A.Eves Cardiffs Re - Upholstery Service.
Advice on whether to buy new or
Ever thought Should I Buy new or old furniture?
Even die hard antique buyers will sometimes steer clear from buying antique sofas and chairs. Maybe it’s the baggy bases, smelly fabric, dangerous looking springs! wobbly legs or even the cloud of dust that engulfs you as soon as you sit down! Non of this bothers me of course, but I can understand the desire for a nice new, clean and fresh sofa, and the ease of buying a new one compared to living with an old decrepit looking thing. But what if you bought an antique sofa, lets say a Victorian one, made about 150 years ago and had it professionally restored to as new condition? Its going to cost of course and the restorer must have experience with antique furniture, but if you’re happy spending a couple of thousand on a good new sofa, You could get an exquisite restored antique one for the same money. You can, as ever, spend hundreds of thousands on antique upholstery, but for now we’ll concentrate on the middle market antique stuff that can compete in price with your new “interest free” (Well who pays the interest then?) mass produced sofa’s.
Where to start.
First of all find a good upholsterer, someone with great experience in reupholster and specifically antique work. There are a lot of wannabe upholsterers who could very easily cost you a fortune to ruin a lovely piece, so please take advice here. Buying antique upholstery isn’t hard. It’s the restoration that is the difficult bit and will possibly cost the most, so again choose wisely your upholsterer.
Auction rooms and dealers shops will have plenty of antique sofas, chairs and chaises to choose from. You’re going to need some imagination to see any potential and any end result in many of these pieces, but it doesn’t take an expert to spot the oozing quality. Just look at the frames, the carving, the detailing, the springing and the construction. These things were definitely made to last in a time before the “throw away” idea was acceptable. The cost of the initial purchase needn’t be too much, it’s the restoration that will be the painful part, but you will have a sofa or chair that if you commissioned to be made today (and finding someone good enough to do it would be very difficult) would cost many times your final investment in the original article. It’ll be a bit like owning a beautifully restored classic car, like the Aston Martins feature in last months edition (well I think so anyway) you’ll own a piece of history, something that you can impress your friends with, it’ll last forever, it’ll turn heads (In the living room anyway) and you shouldn’t do too badly on the investment front either.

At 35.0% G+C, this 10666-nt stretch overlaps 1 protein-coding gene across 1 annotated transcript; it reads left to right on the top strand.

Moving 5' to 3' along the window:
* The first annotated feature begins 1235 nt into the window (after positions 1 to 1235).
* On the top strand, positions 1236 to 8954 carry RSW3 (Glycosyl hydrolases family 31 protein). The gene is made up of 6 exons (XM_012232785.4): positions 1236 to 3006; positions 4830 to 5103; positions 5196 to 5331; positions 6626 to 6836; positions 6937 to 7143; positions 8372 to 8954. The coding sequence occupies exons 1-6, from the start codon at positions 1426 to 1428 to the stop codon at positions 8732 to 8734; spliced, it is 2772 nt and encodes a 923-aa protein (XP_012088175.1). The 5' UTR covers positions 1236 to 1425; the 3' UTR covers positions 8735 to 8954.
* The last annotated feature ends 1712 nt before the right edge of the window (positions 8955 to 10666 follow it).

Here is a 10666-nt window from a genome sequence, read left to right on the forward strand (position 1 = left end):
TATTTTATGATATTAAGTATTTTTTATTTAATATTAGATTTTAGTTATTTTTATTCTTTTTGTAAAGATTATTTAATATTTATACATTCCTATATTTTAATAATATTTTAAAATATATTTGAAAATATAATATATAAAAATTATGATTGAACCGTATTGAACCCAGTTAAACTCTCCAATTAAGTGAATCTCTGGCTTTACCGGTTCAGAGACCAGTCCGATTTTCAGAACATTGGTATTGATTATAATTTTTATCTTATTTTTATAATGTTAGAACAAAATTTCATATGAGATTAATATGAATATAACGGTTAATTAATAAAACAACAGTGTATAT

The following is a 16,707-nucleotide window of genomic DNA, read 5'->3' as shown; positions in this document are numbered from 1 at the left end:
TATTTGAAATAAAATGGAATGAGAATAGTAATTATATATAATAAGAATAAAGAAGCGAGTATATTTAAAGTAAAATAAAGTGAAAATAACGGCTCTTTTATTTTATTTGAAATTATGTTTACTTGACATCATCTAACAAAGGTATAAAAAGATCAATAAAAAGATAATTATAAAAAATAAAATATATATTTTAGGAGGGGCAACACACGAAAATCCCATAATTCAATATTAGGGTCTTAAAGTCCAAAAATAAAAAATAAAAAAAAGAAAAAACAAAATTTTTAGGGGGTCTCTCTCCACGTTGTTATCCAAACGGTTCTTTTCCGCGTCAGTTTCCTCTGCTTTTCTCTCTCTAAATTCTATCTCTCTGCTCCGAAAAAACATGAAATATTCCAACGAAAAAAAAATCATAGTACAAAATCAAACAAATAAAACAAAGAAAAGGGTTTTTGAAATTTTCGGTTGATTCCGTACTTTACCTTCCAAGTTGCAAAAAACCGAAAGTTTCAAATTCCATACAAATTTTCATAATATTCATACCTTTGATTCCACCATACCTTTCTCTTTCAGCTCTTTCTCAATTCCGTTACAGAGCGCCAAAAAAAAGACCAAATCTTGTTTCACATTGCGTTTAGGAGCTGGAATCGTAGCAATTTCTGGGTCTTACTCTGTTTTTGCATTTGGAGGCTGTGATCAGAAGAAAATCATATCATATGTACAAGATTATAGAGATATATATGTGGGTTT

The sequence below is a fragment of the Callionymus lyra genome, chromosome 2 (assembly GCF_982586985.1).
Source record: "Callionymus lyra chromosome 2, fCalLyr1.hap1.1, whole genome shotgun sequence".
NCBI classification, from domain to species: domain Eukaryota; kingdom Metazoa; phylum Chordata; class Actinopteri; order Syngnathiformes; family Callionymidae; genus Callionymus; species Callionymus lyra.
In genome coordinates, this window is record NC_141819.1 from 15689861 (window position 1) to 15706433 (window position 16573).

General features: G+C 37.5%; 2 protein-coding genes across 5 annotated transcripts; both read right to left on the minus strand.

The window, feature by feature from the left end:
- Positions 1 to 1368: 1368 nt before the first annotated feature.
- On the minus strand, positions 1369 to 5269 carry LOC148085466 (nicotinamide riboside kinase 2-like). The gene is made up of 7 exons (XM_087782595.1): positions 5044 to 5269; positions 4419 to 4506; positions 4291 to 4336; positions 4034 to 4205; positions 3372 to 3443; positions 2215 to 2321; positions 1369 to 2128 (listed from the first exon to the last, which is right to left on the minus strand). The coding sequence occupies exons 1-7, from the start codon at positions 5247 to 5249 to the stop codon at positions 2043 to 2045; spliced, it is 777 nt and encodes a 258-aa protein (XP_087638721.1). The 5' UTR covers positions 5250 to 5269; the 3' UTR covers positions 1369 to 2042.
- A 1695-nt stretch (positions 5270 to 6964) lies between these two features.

An exceptional walnut beautifully carved and quality chaise longue. Again Victorian and made around 1870. Can be quite a state when bought. The original fabric is thread bare, the sprung seat had almost dropped out, and that gorgeous walnut frame was covered in 130 years of grime, once restored you can now see the fantastic original colour of the walnut and the sheer quality of the carvings and turning. All done,dusted, restored and finished in a super fabric, this one will cost £1500 but you’ll never see another!
Smelly old cushions, horsehair and seat springs that flip you backwards and spike you in the rear end for good measure!
Oh, the joys of owning antique upholstery.